Jennifer has been battling breast cancer on and off for the past ten years. As of recently, she has metastatic breast cancer stage 4 that had spread to her lymph nodes and several areas of her spine. However, this incredible woman is so much more than that. When asked what is keeping her going, she says it is her family. She loves her two children and her husband Brian so much. Jennifer’s daughter Jessica is a sophomore at MSU and is studying Kinesiology, and her son Adam is 16 and attends Starkweather. They both went to Farrand Elementary, then Central. Family is very important to Jennifer, and they love listening to music and making music together. The family dog is also a big part of Jennifer’s life, the dog is named AJ, a combination of her two children’s initials. She loves taking him on walks around Kellogg Park during the warmer months. Jennifer and her daughter ran the SJ5k in 2015, and she is very excited to be a part of such a wonderful community.
In October of 2017, Andrea Faught became very ill. She thought she had a bad case of influenza. After a few weeks she was still sick with her symptoms including a fever, chills, extreme fatigue, and body aches. When she made an appointment to be seen by a doctor, they discovered that her blood pressure was extremely high and the doctor felt that she was very pale and in need of a blood transfusion. The doctor directed Andrea’s daughter Alexis to take her directly to the emergency room to receive a blood transfusion. At the hospital she was diagnosed with End Stage Renal Disease. Her kidneys function at less than 10%. She received multiple blood transfusions after she was admitted to the hospital, and stayed there for over a week. Now, she has to attend dialysis treatments 3 days a week, and take multiple medications each day. Dialysis lasts 3.5 hours each time, and leaves her completely physically drained. She has to do this for the rest of her life, unless she gets a kidney transplant. She is a part time Executive Assistant at Dick Scott.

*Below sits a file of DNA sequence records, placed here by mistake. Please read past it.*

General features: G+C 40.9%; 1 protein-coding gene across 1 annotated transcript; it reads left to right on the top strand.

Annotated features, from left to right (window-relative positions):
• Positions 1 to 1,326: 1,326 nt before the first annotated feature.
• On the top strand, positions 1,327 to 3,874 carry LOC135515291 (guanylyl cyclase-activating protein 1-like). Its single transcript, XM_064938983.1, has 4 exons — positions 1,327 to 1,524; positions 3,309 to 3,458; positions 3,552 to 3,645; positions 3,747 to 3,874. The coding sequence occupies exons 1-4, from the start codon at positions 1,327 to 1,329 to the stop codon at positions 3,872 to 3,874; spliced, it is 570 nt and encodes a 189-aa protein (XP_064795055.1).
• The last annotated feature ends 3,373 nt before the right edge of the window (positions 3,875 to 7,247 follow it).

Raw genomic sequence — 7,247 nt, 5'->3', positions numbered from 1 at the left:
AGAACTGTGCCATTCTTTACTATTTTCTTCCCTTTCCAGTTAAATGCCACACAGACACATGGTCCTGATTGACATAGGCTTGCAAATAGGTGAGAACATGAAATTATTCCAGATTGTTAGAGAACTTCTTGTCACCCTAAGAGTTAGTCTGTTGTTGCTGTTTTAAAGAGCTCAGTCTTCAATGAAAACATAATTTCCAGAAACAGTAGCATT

Tom Finfrock retired in 2015 as plant engineer at Plymouth High School. He spent 32 years working for various schools in the Plymouth-Canton school district including Central, Eriksson and Discovery. Tom planned to spend his retirement doing his favorite things, including traveling, running, gardening, and hunting. Most of all, Tom's plans including spending lots of time with his wife Janet, son Bryan (Michelle) and daughter Meagan (Paul) and his young grandchildren. In December of 2016, Tom was diagnosed with Stage IV pancreatic cancer and began treatment with intravenous chemotherapy in January of 2017. Over time, his condition improved enough to convert to oral chemotherapy. Since early January 2018, Tom learned that his cancer has progressed and his pain is more difficult to manage. This has required more trips to the hospital and now he is again on a more aggressive combination of chemotherapy. Throughout all of this, Tom has been surrounded by support and love from Team Finfrock, which is made up of old friends, coworkers, and of course his close family.